Whether you’re on a tropical vacation or in your backyard, make sure to protect your skin from the sun this summer. Unprotected exposure to UV rays can create harmless sunspots or painful burns. Most importantly, however, it can also lead to skin cancer, the most common type of cancer in the U.S.
To reduce your risk of sun damage, follow these tips from the U.S. Centers for Disease Control and Prevention (CDC):
- Stay in the shade, especially during midday hours between 10 a.m. to 4 p.m. Umbrellas, trees or other shelters can provide relief from the sun.
- Be extra careful around surfaces that reflect the sun’s rays, such as sand, water and concrete.
- Wear a hat with a wide brim to shade your face, head, ears and neck.
- Wear sunglasses that block both UVA and UVB rays to lower the risk of cataracts and other eye problems.
- Wear a long-sleeve shirt and pants or a long skirt for additional protection when possible. If that’s not practical, try wearing a T-shirt or a beach cover-up.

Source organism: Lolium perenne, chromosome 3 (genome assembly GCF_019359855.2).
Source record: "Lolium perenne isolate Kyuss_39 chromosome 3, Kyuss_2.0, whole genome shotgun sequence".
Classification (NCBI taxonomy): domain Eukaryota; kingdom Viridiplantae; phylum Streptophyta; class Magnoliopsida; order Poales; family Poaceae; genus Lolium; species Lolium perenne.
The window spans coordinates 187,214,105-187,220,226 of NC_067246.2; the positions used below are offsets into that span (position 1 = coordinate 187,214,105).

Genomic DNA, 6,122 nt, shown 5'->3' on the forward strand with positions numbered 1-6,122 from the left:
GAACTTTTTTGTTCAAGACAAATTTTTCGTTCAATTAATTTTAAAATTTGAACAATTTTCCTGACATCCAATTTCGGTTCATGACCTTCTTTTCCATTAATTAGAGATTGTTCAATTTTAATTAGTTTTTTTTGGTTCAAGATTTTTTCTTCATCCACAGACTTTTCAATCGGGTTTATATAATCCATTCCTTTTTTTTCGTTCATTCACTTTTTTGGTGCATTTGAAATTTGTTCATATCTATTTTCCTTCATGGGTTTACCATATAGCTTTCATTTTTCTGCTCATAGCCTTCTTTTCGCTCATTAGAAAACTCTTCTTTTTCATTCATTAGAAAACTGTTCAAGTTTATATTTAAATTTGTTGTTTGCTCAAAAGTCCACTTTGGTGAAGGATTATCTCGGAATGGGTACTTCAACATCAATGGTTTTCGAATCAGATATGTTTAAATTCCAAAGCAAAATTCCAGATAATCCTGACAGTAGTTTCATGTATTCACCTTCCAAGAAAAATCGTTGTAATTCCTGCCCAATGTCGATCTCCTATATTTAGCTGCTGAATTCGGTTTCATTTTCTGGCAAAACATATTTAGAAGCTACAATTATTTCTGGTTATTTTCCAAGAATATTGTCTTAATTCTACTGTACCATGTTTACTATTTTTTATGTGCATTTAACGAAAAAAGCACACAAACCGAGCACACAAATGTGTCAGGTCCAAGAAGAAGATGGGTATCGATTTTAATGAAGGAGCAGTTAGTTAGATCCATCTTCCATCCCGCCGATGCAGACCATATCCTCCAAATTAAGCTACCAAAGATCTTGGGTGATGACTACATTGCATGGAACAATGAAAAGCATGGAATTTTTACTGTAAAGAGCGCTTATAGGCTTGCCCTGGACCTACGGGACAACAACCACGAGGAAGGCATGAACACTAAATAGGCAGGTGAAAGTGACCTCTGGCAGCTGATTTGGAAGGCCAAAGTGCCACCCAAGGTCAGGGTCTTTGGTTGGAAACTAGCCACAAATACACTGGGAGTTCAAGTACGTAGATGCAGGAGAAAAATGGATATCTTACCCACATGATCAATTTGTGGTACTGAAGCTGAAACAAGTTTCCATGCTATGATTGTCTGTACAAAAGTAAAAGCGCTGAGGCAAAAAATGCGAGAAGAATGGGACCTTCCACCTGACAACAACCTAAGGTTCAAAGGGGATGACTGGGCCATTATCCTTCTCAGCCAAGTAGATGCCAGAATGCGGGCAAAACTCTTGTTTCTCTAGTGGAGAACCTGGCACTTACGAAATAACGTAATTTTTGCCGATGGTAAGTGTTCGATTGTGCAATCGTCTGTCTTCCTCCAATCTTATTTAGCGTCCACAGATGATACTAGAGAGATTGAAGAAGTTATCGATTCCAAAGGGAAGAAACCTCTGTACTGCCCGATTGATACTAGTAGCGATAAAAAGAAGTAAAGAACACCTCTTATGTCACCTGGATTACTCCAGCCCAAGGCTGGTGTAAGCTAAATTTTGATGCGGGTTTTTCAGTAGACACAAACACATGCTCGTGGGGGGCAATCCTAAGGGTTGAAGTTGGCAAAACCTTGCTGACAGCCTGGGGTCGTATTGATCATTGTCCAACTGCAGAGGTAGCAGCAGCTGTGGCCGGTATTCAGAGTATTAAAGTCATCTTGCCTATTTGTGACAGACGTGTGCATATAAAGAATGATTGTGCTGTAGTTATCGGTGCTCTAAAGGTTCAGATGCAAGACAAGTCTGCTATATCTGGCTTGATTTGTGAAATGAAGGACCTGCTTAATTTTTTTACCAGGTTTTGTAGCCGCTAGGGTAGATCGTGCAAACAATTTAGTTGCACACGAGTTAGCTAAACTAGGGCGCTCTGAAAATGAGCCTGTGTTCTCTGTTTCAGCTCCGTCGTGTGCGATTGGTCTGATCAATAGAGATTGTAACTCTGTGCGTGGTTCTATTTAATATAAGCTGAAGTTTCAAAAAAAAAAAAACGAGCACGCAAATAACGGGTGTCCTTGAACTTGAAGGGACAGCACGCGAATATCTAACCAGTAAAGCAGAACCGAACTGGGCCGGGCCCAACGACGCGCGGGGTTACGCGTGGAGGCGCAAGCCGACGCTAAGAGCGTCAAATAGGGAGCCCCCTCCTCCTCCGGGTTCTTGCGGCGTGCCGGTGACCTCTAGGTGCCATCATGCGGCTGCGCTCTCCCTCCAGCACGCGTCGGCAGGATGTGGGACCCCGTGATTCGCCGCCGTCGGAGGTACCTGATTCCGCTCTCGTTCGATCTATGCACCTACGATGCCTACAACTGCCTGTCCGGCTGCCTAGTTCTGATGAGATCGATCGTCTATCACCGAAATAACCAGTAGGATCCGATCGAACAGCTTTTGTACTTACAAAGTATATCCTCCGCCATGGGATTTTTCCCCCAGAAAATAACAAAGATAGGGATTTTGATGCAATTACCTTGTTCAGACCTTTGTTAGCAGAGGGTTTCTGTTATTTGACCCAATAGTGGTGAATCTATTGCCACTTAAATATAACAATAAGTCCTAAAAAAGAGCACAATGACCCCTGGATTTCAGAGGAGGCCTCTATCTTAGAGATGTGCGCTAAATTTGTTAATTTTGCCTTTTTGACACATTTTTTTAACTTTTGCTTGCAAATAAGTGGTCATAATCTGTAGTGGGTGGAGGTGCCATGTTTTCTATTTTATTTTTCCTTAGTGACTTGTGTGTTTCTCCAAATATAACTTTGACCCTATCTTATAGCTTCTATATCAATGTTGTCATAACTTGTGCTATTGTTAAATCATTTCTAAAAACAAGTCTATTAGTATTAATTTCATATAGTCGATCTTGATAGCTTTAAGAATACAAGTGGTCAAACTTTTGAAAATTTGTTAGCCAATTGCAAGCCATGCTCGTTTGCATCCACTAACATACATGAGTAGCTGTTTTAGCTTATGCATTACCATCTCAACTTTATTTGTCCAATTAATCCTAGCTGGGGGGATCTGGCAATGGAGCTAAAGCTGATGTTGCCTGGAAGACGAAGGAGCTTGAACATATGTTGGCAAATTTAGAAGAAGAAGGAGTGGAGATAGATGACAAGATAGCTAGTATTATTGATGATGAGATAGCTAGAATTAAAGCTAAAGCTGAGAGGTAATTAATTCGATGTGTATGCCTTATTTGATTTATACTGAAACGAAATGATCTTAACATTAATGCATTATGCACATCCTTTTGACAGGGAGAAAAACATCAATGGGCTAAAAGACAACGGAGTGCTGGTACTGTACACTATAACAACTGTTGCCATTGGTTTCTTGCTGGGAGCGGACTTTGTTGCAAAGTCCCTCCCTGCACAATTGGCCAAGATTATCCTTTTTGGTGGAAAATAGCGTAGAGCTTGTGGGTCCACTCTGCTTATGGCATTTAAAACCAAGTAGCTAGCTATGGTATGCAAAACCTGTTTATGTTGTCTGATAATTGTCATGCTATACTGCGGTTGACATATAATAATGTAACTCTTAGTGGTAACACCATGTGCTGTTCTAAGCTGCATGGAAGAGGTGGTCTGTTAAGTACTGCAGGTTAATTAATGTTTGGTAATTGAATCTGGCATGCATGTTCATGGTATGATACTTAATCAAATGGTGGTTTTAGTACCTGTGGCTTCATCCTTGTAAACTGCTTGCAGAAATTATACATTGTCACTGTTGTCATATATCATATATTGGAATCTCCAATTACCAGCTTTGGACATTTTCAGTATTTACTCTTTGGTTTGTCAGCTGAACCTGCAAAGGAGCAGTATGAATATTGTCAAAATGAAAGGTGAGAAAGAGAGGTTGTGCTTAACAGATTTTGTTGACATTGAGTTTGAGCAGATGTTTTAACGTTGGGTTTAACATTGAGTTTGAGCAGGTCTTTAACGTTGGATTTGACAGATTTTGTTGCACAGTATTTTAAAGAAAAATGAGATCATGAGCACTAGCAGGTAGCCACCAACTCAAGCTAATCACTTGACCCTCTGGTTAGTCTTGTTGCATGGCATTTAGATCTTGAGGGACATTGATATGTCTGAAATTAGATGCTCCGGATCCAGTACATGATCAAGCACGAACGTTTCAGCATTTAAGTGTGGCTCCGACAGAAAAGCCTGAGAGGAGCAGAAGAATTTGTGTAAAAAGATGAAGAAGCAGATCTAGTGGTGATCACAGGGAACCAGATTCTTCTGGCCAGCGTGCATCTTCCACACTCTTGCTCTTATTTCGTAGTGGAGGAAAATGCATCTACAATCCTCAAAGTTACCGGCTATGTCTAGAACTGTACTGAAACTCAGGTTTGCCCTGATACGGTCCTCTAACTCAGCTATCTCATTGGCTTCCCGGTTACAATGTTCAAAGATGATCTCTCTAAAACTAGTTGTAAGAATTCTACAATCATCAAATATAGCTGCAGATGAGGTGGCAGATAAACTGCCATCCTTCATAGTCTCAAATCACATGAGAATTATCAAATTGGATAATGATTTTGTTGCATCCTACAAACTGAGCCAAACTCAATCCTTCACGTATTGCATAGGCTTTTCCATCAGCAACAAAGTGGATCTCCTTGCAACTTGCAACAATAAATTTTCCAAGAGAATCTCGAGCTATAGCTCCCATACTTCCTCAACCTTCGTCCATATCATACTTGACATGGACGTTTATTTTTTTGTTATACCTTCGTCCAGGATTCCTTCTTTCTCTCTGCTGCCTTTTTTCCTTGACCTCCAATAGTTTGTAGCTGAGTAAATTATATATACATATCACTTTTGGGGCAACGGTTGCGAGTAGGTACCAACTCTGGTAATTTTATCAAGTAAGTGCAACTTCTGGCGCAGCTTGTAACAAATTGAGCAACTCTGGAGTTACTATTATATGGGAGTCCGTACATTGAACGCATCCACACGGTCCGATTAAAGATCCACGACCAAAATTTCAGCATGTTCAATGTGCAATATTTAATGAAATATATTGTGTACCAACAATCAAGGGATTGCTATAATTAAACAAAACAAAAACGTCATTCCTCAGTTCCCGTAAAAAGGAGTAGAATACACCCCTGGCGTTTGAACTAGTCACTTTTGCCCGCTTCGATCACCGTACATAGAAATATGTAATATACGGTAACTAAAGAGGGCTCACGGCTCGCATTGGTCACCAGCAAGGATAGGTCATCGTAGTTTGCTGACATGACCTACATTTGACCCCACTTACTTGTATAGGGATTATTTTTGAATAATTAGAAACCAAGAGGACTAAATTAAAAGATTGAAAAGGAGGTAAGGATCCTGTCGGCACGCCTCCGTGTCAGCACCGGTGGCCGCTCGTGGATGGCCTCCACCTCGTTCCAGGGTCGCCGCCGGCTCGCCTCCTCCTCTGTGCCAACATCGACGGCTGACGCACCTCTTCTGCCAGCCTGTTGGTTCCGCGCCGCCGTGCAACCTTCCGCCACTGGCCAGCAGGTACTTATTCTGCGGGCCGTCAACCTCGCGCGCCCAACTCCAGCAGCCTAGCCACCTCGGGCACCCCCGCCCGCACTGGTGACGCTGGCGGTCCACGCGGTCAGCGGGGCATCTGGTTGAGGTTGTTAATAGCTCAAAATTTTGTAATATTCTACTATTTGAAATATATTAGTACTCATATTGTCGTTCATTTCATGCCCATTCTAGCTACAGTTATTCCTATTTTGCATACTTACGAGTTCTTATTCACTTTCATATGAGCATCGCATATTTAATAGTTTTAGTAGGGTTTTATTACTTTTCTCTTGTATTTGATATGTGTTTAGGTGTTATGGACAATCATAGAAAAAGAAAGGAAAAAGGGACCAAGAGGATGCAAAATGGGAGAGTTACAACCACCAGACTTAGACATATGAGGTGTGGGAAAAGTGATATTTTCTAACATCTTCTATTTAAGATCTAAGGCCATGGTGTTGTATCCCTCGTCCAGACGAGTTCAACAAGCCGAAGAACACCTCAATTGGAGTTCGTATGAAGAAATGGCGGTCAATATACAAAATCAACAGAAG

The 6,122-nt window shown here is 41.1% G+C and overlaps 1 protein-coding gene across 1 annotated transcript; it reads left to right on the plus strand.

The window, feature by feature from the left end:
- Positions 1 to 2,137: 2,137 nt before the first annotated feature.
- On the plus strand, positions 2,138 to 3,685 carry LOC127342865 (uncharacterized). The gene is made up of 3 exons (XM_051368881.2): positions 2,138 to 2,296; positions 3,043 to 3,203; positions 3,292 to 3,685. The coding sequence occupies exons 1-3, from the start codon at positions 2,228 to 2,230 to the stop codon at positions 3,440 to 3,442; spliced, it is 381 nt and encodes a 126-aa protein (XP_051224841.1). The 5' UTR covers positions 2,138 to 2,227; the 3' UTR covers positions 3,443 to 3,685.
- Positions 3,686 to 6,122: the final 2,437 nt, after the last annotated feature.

- Apply a thick layer of broad-spectrum sunscreen with an SPF of 15 or higher at least 15 minutes before going outside, even on cloudy or overcast days. Remember to apply it to all exposed skin, including your ears, scalp, lips, neck, tops of feet and backs of hands. Reapply at least every 2 hours and after swimming, sweating or toweling off. Throw away sunscreens if they’re expired or after one to two years.
- Avoid indoor tanning. Getting a “base tan” before going on vacation damages your skin and doesn’t protect you from sun exposure on your trip.
If you get a sunburn, take aspirin, acetaminophen or ibuprofen to relieve pain, headache and fever. Drink plenty of water, and soothe burns with cool baths or by gently applying cold, wet cloths. Use a topical moisturizing cream or aloe for additional relief, and avoid direct sunlight until the burn has healed.
If your skin blisters from a bad sunburn, lightly bandage or cover the area with gauze to prevent infection. Don’t break blisters—that slows healing and increases the risk of infection—and apply antiseptic ointment if blisters break.
Seek medical attention immediately if you experience a severe sunburn that covers more than 15 percent of your body, dehydration, a high fever above 101 degrees Fahrenheit or extreme pain that lasts more than 48 hours.
Always keep an eye out for long-term skin changes, and talk to your doctor if you notice a new growth, a sore that doesn’t heal or a change in a mole.
This summer, practice smart sun protection. It’s quick and easy, and will help prevent sunburns or other skin issues.